“I think that Disney tales are classic life lessons. Everyone can connect to the story and relate it to their own life. At its core, The Lion King is a human story. It deals with real-life human emotions – love, hate, jealousy, friendship, loss and fear; et al. We have all felt those things. You can watch the story as a child and adult, and take something completely different away from it, because of where you are in your journey. The story holds such a strong emotional connection. Yes, we are on stage playing animals, but we are telling a story everyone can identify with,” said Antony Lawrence, performing artist, who plays the iconic villain Scar in the show. Mthokozisi Emkay Khanyile, a performing artist, who plays the legendary role of Mufasa (King of the Pride Lands), quoted the classic song, Circle of Life, “Like the Mandrill-Griot RAFIKI sings ‘… there is more to see than can ever be seen; more to do than can ever be done.’ And the same is true for us actors, who have the incredible responsibility of telling this story — we are constantly discovering more hidden meanings within this rich story, and it makes it exciting for us to go on stage and share these new meanings with the audiences.” Produced by Disney Theatrical Productions, under the direction of Thomas Schumacher; The Broadway score features Elton John and Tim Rice’s songs from The Lion King animated film; additional musical material by South African Lebo M, Mark Mancina, Jay Rifkin, Julie Taymor and Hans Zimmer; and more.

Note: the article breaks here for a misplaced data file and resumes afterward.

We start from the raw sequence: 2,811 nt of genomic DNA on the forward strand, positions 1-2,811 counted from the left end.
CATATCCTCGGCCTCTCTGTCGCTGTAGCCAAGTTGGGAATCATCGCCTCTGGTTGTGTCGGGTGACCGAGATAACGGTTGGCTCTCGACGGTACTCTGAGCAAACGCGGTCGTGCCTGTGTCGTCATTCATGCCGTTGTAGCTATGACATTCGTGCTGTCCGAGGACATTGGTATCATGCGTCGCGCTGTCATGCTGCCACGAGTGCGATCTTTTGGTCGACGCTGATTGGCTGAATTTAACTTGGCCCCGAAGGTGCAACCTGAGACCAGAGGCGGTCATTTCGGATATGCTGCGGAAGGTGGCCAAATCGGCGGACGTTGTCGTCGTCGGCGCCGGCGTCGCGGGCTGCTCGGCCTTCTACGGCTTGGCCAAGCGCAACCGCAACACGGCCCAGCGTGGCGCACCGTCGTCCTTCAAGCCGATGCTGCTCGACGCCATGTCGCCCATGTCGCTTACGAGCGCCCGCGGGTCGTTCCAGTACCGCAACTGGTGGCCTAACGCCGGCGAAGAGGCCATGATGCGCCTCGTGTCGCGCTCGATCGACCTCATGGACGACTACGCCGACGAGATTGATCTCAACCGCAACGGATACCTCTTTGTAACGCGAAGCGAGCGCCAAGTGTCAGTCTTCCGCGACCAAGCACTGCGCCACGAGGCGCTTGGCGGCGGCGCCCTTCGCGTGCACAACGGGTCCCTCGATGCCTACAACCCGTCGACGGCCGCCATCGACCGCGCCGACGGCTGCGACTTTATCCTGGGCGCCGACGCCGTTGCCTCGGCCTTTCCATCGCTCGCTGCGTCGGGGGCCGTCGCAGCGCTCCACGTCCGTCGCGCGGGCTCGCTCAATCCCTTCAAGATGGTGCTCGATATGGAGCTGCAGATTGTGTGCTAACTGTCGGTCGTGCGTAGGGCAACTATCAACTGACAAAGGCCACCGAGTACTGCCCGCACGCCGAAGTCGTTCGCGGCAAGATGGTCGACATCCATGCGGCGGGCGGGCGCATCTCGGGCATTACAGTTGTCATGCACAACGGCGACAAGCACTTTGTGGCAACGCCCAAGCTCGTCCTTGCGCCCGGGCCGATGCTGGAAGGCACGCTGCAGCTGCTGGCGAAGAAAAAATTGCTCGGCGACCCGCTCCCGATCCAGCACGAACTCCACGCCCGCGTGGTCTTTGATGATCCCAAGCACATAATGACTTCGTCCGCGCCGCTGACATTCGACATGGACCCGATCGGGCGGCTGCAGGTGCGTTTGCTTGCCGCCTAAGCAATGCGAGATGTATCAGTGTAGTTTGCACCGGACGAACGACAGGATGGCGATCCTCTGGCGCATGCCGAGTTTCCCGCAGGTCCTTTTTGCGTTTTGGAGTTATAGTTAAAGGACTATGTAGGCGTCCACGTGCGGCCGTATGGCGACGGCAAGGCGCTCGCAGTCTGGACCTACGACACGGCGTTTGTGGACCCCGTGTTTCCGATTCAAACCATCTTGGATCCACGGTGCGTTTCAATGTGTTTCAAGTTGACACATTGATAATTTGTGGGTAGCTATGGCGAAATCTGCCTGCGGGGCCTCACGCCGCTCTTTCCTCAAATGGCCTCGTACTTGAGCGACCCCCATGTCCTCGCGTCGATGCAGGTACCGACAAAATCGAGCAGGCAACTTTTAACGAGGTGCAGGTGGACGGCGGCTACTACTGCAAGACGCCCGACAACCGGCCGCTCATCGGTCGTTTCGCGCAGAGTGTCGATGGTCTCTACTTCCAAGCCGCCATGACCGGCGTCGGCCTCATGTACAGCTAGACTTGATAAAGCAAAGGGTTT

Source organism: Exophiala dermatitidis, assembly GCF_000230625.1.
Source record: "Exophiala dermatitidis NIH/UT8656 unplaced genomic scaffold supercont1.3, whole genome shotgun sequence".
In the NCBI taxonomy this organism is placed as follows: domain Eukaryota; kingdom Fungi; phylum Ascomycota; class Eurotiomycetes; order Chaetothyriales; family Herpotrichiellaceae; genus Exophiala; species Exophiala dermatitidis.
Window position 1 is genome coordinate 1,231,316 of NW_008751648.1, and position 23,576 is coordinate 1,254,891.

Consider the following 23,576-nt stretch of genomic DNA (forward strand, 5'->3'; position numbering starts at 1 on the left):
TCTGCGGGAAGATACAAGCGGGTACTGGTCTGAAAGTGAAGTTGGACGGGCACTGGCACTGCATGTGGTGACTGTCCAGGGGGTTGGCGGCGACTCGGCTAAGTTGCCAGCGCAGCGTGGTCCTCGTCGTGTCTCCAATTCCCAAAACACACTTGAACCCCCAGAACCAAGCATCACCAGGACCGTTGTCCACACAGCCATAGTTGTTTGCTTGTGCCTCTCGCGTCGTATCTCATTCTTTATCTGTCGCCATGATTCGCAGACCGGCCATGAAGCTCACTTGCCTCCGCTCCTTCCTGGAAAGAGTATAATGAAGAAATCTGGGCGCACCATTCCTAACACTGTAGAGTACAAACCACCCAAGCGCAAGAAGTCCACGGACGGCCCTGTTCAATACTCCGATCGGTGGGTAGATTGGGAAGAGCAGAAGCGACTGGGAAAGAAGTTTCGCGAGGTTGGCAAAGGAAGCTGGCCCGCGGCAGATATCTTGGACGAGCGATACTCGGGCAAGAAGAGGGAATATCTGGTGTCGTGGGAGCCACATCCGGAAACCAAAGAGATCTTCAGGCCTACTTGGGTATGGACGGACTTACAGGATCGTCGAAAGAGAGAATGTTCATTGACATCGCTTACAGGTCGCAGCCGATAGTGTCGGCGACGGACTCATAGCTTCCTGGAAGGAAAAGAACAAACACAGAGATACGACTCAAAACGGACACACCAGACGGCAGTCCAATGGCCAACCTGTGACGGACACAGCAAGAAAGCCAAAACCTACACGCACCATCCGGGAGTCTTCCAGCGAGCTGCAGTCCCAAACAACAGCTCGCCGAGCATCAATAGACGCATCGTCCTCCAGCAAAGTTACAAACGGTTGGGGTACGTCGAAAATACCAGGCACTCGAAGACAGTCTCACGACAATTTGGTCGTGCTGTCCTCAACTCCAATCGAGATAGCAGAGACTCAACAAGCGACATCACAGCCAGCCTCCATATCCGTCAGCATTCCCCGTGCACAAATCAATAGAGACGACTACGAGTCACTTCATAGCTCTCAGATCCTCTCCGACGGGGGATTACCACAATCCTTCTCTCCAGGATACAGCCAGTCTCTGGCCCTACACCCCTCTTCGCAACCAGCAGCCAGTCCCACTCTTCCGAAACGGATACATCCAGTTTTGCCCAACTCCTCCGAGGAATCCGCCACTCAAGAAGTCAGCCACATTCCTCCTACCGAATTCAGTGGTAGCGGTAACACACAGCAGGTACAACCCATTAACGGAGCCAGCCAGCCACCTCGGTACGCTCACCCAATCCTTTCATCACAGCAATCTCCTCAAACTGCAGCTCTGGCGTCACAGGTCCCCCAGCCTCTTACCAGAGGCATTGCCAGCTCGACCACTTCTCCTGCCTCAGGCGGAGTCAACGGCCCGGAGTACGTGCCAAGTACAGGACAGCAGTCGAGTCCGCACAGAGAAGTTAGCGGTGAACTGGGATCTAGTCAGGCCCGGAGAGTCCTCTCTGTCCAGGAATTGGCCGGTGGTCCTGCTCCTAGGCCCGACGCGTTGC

People relate to The Lion King differently, based on their age. That is what is so beautiful about the story. It’s fun to play the story to a wide range of people every night, knowing that each will take something different away from it. Some people will learn the power of friendship. Some people will grieve the loss of a loved one. Some people will battle with jealousy they feel towards others.
Antony Lawrence, a performing artist, playing the iconic villain Scar
Behind the scenes, how do artists stay mentally and physically fit?